• Harold McNeill

    March 15, 2019 |

    So glad you found the story and enjoyed. Indeed, they were memorable times. I did a fair amount of searching but never managed to contact any of the Murffit kids. However, it was neat to make contact with the Colony and someone I knew from back in the day. I have enjoyed writing these stories from back in the 1940s and 50s and have made contact with a lot of friends from those early years. I will give you a call over the weekend. Cheers, Harold

  • Yvonne (Couture) Richardson

    March 7, 2019 |

    I enjoyed your story. I too, lived in Pibroch in 1951, as my parents owned the hotel there. I was a very close friend of Bonnie Murfitt at the time. I moved to Edmonton in 1952, however, and have not seen her since. I would like to be in touch with you to talk about your story. My email is listed above and my phone number is 780-475-3873.

  • Laureen Kosch/Patry

    March 5, 2019 |

    I grew up in Pibroch and would not trade those years for anything. “ Kids don’t know how to play anymore” Never was a truer statement made. During the summer we were out the door by 8am, home for lunch, and back when it got dark. For the most part our only toys were our bikes and maybe a baseball mitt. I will never forget the times when all the kids got together in “Finks field” for a game of scrub baseball. Everybody was welcome, kids from 8 to 18. I didn’t know it then but I guess I had a childhood most dream of. Drove thru town last summer. It all looked a lot smaller.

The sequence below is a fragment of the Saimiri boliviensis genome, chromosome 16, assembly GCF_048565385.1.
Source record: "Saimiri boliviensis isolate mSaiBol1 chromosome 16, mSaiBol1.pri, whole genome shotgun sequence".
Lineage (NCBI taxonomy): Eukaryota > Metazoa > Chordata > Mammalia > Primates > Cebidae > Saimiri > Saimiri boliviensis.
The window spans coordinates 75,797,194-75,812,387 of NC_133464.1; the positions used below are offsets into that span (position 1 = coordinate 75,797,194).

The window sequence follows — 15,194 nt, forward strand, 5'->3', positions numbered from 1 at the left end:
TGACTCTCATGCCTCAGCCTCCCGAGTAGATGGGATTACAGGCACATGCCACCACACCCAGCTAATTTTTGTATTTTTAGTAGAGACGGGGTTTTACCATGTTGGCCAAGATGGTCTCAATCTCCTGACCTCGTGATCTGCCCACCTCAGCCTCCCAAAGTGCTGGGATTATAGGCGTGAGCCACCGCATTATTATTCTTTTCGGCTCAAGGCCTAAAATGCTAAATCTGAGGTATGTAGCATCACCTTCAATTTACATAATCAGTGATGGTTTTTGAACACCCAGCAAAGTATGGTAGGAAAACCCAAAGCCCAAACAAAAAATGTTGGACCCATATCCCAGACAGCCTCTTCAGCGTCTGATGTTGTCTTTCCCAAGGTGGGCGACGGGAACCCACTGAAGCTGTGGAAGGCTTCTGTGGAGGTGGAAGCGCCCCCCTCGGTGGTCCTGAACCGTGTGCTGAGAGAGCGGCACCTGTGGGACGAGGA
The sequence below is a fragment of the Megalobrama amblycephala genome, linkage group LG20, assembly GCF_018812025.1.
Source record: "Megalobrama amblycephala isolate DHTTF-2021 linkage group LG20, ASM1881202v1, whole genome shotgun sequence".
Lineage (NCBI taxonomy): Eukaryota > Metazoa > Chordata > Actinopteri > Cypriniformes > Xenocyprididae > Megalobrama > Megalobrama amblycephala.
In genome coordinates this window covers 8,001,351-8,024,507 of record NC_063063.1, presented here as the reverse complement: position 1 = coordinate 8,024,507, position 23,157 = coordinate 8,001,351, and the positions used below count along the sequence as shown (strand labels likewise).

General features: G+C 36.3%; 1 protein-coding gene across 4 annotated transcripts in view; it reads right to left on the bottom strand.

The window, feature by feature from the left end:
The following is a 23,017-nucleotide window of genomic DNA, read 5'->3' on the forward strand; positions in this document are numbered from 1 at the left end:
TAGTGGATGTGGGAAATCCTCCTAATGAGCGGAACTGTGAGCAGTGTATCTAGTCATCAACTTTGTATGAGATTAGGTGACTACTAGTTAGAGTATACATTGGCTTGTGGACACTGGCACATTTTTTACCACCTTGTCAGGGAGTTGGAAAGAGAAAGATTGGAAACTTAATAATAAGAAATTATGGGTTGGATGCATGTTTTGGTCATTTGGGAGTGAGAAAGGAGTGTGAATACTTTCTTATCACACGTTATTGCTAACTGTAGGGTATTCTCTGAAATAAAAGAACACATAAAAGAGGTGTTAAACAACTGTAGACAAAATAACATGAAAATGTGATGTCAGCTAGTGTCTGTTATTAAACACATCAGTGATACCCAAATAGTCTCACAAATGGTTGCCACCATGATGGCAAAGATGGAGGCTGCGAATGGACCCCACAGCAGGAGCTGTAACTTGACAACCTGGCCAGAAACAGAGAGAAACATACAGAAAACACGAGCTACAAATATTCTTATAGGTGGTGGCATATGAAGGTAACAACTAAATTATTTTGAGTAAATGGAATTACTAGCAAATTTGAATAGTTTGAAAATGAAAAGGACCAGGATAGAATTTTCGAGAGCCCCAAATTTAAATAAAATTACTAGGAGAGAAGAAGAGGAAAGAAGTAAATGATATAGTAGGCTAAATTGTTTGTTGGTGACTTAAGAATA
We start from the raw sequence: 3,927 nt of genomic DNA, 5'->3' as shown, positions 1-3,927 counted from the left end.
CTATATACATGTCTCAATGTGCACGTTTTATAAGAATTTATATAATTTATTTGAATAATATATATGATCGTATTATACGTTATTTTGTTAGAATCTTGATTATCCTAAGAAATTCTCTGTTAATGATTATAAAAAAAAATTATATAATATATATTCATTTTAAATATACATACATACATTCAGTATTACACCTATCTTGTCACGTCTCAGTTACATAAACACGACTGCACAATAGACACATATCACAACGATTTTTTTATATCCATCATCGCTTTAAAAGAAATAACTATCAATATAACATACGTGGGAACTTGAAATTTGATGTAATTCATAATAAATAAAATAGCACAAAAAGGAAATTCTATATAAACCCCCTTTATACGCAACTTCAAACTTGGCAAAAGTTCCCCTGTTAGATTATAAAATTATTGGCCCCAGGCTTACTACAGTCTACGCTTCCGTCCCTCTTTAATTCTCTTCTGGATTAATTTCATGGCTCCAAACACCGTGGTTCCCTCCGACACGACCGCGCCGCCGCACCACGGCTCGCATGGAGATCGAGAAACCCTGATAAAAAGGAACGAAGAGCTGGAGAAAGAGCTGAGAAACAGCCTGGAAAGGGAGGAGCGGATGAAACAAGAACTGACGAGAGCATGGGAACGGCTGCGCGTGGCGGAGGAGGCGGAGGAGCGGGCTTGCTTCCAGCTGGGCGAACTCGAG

• Harold McNeill

    January 13, 2019 |

    Well, my dear, it’s that time again. How the years fly by and the little ones grow but try as you may you will have a hard time catching up to your Daddy. Lots of love young lady and may your day be special
    Love, Dad

  • Harold McNeill

    January 5, 2019 |

    Guess what? My response went to the Spam folder. Hmm, do you suppose the system is trying to tell me something?

  • Harold McNeill

    January 5, 2019 |

    Thanks, Terrance. Your comment came through but went to the Spam folder. Have pulled it out and approved. Can you send another on this post to see if you name is now removed from Spam? I’m not sure why it does that. Cheers, Harold

  • Terrance

    January 5, 2019 |

    A VERY COMPREHENSIVE ANALYSIS. ALL POLITICIANS SHOULD READ THIS.

  • Harold McNeill

    December 23, 2018 |

    Thanks Sis. I will be uploading as Hi-Def so the photos can be viewed full screen. Brother